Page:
"I made her a swan!" he cried, almost hysterically. "Just like her mother wanted for herself!" Bridgette smiled hopefully, though it was clear that she didn't understand his train of thought yet. "The spell requires a kiss of true love and a vow of love everlasting to be broken! That's it, Bridgette, that's how I'll keep my word! I'll make the prince fight for her! Then Odette will know his love is true, and they'll be all the closer for having worked to be together! It's brilliant, Bridgette, brilliant!"

And so, every night for several months, he went down to the lake, harrassing Odette so that she would wish fervently to be away from him. And yet he recieved word that the boy was merely practicing combat and rifling through every book in the library, muttering to himself, "'It's not what it seems'. . . what did King William mean?" Though hearing that those had been William's last words brought Rothbart to the verge of joyous tears, it still agitated him that the boy wasn't trying hard enough.

It took another month of pacing and plotting before it occurred to him to twist William's words so that they referranced Rothbart's ability to change his shape. One night, he snuck into the library through a window and planted one of his own spellbooks on the shelves just a few rows down from the borderline where books lay strewn everywhere. Tomorrow, Derek would find the book he didn't know he'd been looking for.

Rothbart slept in the next day, and awoke to Bridgette proudly announcing that Odette, the turtle, the frog, and a puffin had seiged the castle and stolen a map to Derek's kingdom. "I fought like I was truly wanting map-map." She informed. "They almost didn'tses get away. Gators nearly ate them. But Bridgette did magic she learn from Master Rothbart, and save them." "You did very well, Bridgette." Rothbart told her, and she smiled gleefully.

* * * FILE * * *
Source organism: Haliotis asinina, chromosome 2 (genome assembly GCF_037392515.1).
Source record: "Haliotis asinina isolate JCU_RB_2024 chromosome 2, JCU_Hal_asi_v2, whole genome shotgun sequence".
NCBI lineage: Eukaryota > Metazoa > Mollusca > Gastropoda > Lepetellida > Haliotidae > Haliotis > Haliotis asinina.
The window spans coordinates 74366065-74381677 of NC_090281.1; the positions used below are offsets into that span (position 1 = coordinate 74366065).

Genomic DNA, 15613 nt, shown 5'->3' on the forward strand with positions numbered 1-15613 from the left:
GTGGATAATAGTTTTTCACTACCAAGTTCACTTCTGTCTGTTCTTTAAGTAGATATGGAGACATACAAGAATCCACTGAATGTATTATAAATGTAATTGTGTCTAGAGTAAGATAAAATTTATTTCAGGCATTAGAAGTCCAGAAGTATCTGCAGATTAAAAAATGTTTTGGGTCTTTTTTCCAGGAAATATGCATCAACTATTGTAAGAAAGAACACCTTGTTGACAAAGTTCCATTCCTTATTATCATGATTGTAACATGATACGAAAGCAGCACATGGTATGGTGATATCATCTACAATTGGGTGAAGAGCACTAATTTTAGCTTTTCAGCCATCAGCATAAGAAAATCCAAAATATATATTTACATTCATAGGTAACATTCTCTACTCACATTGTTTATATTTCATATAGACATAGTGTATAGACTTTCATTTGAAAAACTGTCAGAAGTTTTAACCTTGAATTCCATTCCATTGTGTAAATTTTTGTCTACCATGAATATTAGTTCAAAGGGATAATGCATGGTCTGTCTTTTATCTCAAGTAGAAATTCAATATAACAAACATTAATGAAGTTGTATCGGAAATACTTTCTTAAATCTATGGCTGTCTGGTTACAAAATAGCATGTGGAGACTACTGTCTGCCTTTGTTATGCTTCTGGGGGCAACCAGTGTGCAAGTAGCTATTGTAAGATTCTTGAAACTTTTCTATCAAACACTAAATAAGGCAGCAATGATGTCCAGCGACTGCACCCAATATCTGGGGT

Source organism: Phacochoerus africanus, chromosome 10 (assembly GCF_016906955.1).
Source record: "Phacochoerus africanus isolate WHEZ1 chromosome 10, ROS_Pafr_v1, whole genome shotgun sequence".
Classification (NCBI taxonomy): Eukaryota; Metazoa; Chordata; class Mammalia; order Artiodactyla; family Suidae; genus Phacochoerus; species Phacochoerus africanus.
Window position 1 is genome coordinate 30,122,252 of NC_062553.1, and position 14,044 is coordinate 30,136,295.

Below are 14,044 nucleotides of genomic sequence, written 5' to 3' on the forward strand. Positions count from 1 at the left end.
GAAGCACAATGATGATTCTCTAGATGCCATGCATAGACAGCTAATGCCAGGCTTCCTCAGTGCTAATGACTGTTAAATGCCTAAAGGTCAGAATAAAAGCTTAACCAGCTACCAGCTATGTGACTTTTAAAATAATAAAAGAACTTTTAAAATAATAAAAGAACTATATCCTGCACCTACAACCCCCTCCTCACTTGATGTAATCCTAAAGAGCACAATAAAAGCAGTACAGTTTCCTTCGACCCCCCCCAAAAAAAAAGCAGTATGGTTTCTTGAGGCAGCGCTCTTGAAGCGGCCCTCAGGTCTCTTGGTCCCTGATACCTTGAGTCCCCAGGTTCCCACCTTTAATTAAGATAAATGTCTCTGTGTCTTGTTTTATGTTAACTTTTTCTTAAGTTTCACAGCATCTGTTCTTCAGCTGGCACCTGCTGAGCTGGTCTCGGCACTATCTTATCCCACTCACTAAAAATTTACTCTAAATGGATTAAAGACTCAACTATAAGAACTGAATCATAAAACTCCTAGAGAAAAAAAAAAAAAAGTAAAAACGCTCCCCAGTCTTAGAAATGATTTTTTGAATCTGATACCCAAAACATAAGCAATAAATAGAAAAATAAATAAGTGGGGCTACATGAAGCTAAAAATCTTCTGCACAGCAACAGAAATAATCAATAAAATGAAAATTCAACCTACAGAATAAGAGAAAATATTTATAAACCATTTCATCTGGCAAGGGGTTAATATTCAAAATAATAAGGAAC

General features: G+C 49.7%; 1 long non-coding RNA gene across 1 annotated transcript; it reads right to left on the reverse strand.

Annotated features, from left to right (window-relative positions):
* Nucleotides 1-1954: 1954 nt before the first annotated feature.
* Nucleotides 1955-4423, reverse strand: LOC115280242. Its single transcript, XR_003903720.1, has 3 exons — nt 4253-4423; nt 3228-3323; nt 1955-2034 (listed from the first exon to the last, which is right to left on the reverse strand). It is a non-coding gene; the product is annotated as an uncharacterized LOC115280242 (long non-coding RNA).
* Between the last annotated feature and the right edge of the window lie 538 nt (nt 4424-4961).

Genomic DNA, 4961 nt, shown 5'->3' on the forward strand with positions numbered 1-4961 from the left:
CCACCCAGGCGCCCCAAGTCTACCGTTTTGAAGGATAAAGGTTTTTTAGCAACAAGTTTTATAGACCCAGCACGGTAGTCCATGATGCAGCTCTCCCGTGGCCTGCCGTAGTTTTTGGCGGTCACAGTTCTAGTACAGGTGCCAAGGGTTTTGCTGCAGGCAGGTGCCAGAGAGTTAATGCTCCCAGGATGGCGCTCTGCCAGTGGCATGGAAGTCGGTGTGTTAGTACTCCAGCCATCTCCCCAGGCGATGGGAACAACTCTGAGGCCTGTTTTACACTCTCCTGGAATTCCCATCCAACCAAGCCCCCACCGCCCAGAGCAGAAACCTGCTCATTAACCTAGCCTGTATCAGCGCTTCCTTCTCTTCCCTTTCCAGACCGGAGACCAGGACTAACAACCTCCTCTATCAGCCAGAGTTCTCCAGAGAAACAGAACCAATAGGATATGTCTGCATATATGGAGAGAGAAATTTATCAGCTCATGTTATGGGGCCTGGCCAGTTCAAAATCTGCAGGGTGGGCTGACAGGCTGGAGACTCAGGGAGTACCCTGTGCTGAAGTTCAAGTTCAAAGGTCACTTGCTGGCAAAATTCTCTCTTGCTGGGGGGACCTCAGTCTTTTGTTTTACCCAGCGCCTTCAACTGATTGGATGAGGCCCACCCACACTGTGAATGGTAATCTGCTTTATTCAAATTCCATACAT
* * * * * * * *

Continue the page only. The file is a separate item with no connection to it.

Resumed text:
He watched out his window all day. Odette and the puffin Bridgette had spoken of set off to the North, and were gone until the tiniest sliver of a moon rose in the sky. They headed for a cliffside overlooking the lake, where what seemed to be a pair of abnormally large red fireflies hailed them. When they touched down, the fireflies seemed to break, tiny red pinpoints spreading in every direction.

Derek appeared near the lake, and Odette seemed to hesitate for a moment before taking flight and landing in the very center of the moon's reflection on the lake. Just then, a cloud drifted before the moon, preventing her transformation. To Rothbart's horror, Derek drew his bow and nocked an arrow. "No!" He screamed, pelting out of his room and down the stairs without even thinking to transform and fly down the stairs.

By the time he reached to woods, calling Odette's name, Derek would have already killed her. But, when he reached the clearing, he held back. Derek's bow was on the ground at his feet, and the pair were standing in the shallows of the lake. Odette's hands here on Derek's shoulders, and she was explaining the spell she was under. Derek told her to come to the ball his mother was holding that night, and that he would make the vow then.

Rothbart could only assumed that she had already kissed him, but was surprised that she kept telling him to leave, that yes, she would come, and would he now please go? It occurred to him that, no matter the struggle they'd gone through to meet this once, the boy was still hopelessly thick. Something more would have to be done before he was worthy.

Derek placed a golden locket in Odette's palm, and left, as she'd begged him to do nearly a dozen times now. And then it struck him. "Odette! Why didn't you come when I called you?" He demanded when Derek had disappeared, bursting from the shrubbery. "I -- um --" Odette stammered. She then broke into some ridiculous tale about wishing to marry him, as he had been pestering her to do in the hopes of repelling her further.

Rothbart put on his best show of delight, and then produced Derek's bow and questioned if she knew where it had come from. "I will never be yours, you. . . creature!" Odette declared fiercely as he cast the bow into the lake. "I will marry Prince Derek, and you will cannot stop me!" "Oh, I hate to break it to you, Odette," Rothbart told her with as much malice as he could muster as he peeled her hand open and retrieved the locket. "But you won't be able to attend the grand ball tomorrow night."